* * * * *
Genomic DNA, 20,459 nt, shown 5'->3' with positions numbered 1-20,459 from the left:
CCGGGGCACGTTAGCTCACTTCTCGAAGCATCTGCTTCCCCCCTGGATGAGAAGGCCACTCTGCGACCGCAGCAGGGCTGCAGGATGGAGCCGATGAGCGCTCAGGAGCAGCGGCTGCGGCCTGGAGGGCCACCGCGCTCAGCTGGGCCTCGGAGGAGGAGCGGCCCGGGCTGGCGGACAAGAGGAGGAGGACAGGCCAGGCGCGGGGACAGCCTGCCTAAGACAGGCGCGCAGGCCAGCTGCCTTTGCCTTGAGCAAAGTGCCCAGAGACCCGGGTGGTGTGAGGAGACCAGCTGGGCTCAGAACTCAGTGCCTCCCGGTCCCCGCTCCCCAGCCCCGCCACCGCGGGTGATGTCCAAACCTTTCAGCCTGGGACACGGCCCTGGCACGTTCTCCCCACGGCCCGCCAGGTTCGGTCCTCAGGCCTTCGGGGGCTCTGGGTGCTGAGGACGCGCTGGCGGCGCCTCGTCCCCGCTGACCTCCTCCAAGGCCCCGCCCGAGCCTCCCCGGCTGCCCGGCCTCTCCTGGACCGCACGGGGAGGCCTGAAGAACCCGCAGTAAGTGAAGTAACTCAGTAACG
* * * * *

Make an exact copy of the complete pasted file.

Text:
Genomic DNA, 20,459 nt, shown 5'->3' with positions numbered 1-20,459 from the left:
CCGGGGCACGTTAGCTCACTTCTCGAAGCATCTGCTTCCCCCCTGGATGAGAAGGCCACTCTGCGACCGCAGCAGGGCTGCAGGATGGAGCCGATGAGCGCTCAGGAGCAGCGGCTGCGGCCTGGAGGGCCACCGCGCTCAGCTGGGCCTCGGAGGAGGAGCGGCCCGGGCTGGCGGACAAGAGGAGGAGGACAGGCCAGGCGCGGGGACAGCCTGCCTAAGACAGGCGCGCAGGCCAGCTGCCTTTGCCTTGAGCAAAGTGCCCAGAGACCCGGGTGGTGTGAGGAGACCAGCTGGGCTCAGAACTCAGTGCCTCCCGGTCCCCGCTCCCCAGCCCCGCCACCGCGGGTGATGTCCAAACCTTTCAGCCTGGGACACGGCCCTGGCACGTTCTCCCCACGGCCCGCCAGGTTCGGTCCTCAGGCCTTCGGGGGCTCTGGGTGCTGAGGACGCGCTGGCGGCGCCTCGTCCCCGCTGACCTCCTCCAAGGCCCCGCCCGAGCCTCCCCGGCTGCCCGGCCTCTCCTGGACCGCACGGGGAGGCCTGAAGAACCCGCAGTAAGTGAAGTAACTCAGTAACG